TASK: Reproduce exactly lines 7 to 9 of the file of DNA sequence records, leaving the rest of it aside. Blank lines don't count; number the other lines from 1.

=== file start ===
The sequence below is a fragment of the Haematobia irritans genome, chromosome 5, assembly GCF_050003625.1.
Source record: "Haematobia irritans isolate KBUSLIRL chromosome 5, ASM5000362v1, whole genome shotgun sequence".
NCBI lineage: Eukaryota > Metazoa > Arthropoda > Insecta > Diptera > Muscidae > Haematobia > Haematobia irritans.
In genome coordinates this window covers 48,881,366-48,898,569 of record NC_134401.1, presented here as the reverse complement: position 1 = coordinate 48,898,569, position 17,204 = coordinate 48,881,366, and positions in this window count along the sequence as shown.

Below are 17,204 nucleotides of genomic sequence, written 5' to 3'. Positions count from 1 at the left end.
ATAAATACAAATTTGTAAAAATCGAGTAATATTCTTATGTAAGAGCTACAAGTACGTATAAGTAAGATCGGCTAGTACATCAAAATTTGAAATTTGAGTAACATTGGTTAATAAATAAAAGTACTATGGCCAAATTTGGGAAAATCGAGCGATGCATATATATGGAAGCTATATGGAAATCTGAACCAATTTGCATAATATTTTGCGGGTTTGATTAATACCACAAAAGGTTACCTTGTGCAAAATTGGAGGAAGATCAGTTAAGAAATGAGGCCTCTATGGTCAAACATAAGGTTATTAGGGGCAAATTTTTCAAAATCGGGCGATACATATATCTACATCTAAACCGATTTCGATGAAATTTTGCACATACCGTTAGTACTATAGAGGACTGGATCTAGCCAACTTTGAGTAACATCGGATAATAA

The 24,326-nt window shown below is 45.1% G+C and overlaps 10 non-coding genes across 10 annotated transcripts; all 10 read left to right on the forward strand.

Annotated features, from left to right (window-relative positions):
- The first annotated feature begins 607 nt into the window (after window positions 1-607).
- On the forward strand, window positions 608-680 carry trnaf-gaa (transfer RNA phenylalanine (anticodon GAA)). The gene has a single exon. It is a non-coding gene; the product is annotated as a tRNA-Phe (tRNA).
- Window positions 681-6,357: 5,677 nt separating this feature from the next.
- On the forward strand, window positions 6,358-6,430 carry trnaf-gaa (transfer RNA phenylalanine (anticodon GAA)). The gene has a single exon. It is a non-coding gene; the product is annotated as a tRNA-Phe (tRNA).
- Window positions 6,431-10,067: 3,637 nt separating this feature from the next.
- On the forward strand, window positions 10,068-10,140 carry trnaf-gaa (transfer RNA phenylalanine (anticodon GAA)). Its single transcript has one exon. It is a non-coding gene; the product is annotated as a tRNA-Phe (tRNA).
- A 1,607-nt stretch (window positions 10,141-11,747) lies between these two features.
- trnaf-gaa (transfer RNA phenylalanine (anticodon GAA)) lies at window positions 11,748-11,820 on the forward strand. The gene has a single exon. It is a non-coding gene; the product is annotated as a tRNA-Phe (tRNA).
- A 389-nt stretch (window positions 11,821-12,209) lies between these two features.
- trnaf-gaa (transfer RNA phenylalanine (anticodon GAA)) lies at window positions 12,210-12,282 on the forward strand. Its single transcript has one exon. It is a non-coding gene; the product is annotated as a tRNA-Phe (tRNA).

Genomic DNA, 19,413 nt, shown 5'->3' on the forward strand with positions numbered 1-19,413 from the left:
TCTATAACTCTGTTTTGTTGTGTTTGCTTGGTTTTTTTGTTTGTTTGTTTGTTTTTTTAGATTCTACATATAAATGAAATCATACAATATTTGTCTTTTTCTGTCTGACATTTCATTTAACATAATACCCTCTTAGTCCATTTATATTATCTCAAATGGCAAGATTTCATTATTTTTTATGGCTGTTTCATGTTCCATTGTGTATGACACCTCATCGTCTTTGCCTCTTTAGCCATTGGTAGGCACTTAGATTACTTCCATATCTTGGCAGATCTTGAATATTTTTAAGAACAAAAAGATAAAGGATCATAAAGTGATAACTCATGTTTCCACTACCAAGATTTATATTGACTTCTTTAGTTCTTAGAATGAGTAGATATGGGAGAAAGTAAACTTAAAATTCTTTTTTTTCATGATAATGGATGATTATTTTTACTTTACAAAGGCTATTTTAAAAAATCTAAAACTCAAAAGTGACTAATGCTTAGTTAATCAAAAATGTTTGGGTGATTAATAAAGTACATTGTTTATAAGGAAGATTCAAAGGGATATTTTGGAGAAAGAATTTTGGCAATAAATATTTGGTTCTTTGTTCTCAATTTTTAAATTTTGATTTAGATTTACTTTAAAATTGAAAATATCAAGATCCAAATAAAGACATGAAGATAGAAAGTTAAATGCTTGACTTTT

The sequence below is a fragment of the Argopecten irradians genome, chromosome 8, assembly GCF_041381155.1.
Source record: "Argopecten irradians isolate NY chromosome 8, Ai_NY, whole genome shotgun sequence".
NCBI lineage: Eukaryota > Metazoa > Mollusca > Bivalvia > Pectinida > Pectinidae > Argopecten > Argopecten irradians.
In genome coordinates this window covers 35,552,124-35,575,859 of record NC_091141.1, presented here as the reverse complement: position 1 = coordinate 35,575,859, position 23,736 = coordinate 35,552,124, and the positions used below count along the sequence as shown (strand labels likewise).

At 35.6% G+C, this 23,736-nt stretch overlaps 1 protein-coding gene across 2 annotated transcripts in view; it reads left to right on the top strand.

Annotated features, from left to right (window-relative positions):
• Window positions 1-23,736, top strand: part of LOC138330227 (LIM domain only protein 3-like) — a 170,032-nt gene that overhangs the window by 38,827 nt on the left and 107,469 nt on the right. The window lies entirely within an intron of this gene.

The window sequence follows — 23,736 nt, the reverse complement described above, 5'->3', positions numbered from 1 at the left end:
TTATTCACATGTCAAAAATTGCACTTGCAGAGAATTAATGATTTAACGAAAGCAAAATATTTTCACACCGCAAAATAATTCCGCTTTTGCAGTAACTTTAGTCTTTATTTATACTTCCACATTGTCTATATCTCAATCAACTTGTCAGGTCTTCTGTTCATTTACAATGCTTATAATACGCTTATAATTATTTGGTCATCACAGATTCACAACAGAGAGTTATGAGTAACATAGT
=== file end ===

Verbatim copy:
The 24,326-nt window shown below is 45.1% G+C and overlaps 10 non-coding genes across 10 annotated transcripts; all 10 read left to right on the forward strand.

Annotated features, from left to right (window-relative positions):
- The first annotated feature begins 607 nt into the window (after window positions 1-607).